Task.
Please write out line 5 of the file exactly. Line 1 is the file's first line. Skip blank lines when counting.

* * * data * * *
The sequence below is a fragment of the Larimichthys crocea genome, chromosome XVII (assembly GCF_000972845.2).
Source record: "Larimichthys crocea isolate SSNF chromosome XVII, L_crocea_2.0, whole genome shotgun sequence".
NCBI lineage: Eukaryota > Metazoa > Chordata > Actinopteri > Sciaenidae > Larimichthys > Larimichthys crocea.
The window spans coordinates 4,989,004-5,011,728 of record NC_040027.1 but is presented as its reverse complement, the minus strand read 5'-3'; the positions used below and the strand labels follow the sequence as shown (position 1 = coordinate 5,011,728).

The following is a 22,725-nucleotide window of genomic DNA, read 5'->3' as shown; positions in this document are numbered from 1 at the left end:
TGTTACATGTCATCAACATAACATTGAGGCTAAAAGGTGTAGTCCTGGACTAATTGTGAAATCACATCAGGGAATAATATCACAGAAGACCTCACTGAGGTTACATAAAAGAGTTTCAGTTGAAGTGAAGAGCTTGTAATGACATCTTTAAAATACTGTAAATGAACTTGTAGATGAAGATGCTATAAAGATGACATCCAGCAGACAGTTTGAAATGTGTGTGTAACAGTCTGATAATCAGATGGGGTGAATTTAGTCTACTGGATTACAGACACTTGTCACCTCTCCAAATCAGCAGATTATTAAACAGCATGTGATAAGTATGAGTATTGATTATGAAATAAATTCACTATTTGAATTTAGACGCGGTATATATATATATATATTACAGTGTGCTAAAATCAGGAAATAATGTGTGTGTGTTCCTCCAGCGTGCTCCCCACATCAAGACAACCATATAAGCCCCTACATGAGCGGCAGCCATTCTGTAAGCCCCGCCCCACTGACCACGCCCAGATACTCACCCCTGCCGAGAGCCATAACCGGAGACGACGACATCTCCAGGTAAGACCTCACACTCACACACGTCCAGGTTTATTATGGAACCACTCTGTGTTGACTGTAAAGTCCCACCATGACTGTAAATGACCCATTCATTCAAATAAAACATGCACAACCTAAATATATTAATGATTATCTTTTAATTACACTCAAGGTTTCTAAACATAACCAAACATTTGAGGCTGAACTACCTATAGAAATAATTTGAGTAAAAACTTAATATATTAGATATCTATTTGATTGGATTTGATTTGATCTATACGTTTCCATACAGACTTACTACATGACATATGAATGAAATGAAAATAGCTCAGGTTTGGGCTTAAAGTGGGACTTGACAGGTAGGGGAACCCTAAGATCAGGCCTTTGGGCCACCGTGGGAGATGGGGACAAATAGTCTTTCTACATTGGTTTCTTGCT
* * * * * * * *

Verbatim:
The following is a 22,725-nucleotide window of genomic DNA, read 5'->3' as shown; positions in this document are numbered from 1 at the left end: